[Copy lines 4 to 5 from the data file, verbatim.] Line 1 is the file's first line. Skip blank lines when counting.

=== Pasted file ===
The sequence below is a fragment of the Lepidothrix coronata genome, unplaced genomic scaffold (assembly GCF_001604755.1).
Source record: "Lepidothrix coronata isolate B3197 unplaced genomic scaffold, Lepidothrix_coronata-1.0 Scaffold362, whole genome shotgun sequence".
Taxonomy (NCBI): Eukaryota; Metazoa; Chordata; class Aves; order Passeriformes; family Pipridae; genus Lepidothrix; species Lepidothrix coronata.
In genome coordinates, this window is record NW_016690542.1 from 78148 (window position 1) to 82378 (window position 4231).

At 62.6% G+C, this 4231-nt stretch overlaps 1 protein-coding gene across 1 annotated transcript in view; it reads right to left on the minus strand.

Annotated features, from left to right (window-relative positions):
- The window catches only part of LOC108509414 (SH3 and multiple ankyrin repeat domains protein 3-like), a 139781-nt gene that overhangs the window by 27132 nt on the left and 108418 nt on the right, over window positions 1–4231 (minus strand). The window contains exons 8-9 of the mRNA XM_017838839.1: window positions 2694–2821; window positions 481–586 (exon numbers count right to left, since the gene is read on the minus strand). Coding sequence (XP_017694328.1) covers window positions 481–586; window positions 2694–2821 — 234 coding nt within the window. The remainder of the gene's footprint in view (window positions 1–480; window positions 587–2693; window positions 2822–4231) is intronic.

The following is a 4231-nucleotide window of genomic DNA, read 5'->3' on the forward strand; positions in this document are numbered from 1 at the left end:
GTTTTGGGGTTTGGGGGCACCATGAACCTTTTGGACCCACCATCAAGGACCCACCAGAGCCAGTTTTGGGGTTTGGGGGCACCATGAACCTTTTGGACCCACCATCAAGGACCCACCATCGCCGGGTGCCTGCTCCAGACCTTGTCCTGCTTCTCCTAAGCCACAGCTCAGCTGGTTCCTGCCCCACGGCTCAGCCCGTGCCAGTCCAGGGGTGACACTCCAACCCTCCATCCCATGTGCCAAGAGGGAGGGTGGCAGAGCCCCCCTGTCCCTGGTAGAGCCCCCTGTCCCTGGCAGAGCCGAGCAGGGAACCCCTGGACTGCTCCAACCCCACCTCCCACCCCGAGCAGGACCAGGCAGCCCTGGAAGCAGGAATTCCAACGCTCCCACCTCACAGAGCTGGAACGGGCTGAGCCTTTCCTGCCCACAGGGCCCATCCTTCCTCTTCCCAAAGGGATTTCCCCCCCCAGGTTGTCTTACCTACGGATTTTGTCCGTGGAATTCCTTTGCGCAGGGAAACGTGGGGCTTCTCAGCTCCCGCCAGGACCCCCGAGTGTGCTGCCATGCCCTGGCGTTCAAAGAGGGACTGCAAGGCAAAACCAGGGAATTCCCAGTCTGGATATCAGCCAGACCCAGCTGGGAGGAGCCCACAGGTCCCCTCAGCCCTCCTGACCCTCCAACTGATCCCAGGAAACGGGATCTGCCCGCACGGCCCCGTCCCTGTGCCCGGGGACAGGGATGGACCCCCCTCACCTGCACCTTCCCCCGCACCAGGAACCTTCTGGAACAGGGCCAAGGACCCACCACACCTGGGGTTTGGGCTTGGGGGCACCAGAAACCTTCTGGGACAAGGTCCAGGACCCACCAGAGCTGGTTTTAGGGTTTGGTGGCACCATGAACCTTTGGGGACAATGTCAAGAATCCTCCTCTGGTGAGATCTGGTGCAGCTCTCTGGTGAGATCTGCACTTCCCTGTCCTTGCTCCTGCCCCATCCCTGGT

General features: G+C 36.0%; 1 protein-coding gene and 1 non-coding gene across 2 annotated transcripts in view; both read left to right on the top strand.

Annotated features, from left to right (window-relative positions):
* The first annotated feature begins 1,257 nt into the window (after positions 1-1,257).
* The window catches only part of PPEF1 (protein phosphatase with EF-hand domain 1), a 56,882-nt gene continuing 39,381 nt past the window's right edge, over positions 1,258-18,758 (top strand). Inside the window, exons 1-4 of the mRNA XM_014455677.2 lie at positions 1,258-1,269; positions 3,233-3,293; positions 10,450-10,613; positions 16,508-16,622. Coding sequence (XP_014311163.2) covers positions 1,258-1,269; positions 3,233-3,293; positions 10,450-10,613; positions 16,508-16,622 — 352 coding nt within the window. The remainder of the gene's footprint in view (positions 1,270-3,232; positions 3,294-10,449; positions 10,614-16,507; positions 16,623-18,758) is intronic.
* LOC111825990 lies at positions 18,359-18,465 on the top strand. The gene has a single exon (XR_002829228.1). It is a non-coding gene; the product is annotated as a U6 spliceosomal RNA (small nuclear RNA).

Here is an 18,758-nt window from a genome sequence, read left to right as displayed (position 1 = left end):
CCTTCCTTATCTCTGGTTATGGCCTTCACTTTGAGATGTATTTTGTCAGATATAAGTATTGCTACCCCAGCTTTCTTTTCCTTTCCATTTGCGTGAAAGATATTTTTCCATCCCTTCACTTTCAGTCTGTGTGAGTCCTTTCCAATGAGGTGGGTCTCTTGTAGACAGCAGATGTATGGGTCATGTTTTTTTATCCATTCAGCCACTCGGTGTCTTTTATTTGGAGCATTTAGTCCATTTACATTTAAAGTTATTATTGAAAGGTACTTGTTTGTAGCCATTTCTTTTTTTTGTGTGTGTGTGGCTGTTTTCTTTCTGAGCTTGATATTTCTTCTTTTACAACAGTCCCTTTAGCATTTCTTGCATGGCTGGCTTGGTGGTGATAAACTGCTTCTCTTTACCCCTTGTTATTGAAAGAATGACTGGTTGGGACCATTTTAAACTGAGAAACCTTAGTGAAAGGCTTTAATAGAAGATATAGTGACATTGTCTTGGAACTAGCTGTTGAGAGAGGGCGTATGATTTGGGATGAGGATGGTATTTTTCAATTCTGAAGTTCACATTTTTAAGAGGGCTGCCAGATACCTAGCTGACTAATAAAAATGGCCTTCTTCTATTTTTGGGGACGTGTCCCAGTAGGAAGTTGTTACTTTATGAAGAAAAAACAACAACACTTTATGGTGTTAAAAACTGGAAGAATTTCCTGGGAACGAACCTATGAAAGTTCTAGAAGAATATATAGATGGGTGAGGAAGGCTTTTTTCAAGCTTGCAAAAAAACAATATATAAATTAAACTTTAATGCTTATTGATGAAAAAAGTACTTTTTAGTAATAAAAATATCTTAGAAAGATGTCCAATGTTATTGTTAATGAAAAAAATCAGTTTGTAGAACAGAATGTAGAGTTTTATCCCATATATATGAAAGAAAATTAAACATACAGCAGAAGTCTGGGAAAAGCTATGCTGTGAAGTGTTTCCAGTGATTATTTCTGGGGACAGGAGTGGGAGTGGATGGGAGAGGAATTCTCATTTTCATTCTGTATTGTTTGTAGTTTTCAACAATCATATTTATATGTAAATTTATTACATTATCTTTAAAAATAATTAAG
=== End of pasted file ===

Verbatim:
In genome coordinates, this window is record NW_016690542.1 from 78148 (window position 1) to 82378 (window position 4231).

At 62.6% G+C, this 4231-nt stretch overlaps 1 protein-coding gene across 1 annotated transcript in view; it reads right to left on the minus strand.